On April 19th 2018, the world finals of ACM ICPC took place. This is the largest collegiate level programming contest where teams of three take on tough algorithmic problems in five hours.
This year, the contest took place in Beijing (click here to view the problems and here to view the final standings). This year’s contest was tough with the first place team, Moscow State University, being the only team to get 9 out of the 11 problems. In this summary, I’ll go over one of the harder problems, problem D, that requires a key insight that makes the problem approachable to solve.
In the problem there is an island with n people, each of which who has a single gem. There are d number of nights, and every night, one gem uniformly at random will split into two, meaning that the person who owns the gem will gain another gem. In particular, this scheme makes the rich get richer, as having more gems makes it more likely to gain more gems in the future. At the end of d nights, you sort the people by the number of gems they own and sum up the number of gems held by the top r people. The problem is to compute the expected value of this sum, given n, d, and r. Each of these numbers maximum value is 500.
To solve this problem let’s consider the case when there are only two people on the island. Consider the distribution of the gems that the first person will have after d nights.
For d = 1, the probability that the first person has 1 gem is ½, and the probability they have 2 gems is ½.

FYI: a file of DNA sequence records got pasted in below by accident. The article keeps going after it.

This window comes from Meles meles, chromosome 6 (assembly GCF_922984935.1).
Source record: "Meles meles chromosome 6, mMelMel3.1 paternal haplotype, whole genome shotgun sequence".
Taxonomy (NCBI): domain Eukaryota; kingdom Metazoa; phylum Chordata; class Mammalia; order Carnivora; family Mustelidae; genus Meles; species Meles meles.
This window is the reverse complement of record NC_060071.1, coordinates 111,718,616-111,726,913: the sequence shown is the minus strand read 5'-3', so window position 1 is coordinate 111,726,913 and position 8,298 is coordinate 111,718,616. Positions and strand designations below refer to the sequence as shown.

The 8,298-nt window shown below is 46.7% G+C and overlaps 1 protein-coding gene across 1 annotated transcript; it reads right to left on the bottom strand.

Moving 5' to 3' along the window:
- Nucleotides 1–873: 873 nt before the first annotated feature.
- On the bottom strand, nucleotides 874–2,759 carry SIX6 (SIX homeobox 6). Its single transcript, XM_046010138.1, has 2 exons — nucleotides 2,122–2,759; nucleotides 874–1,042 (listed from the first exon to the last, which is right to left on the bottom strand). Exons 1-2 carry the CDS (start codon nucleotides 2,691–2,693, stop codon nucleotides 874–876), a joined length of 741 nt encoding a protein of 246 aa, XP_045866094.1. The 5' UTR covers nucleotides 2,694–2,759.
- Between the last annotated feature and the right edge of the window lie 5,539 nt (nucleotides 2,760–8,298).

For d = 2, the probability that the first person has 1 gem is (½ * ⅔) = ⅓, 2 gems is (½ * ⅓ + ½ * ⅓) = ⅓, and 3 gems is (½ * ⅔) = ⅓.
At this point, you can start to guess that this distribution is uniform (i.e. the probability person 1 will end with k gems for k=1,2,…,d+1 is equal to 1/(d+1)).
Let’s visualize another way to see why this might be the case. Consider a necklace of beads. Initially there are only two beads, one is labeled “1” and the other is labeled “2”. Now, you will add d unlabeled beads into this circle, one by one. At each iteration, you will uniformly at random choose one bead on the necklace and insert an unlabeled bead immediately clockwise to it. We can see this is a bijection to our original problem (i.e. the number of gems person 1 has will be equal to the number of beads that is clockwise after bead 1 and before bead 2).
Now, consider this process in reverse. Initially, we start out with d+2 unlabeled beads. At each iteration, we will remove a random bead until we are left with two beads. At this point, we can randomly label the beads 1 and 2. We can see this process is the same just in reversed time, but if we look at the final two beads, it is equally likely they are in any two positions on the necklace with d+2 beads. Thus by this bijection, we can see the distribution for how many gems each person gets is uniform.
To generalize this further, we can start with n beads on the necklace, with labels 1,2,…,n and repeat the same process of inserting a bead d times. We can see the distribution of gems to the people is also uniform (i.e. the probability that person 1 gets a_1 gems, person 2 gets a_2 gems, …, person n gets a_n gems where a_1+a_2+…+a_n = d is equally likely).
At this point, the problem becomes a more standard dynamic programming problem, for which I will not go into details for now.
Hope you enjoyed reading the summary of one of the problems from the world finals!
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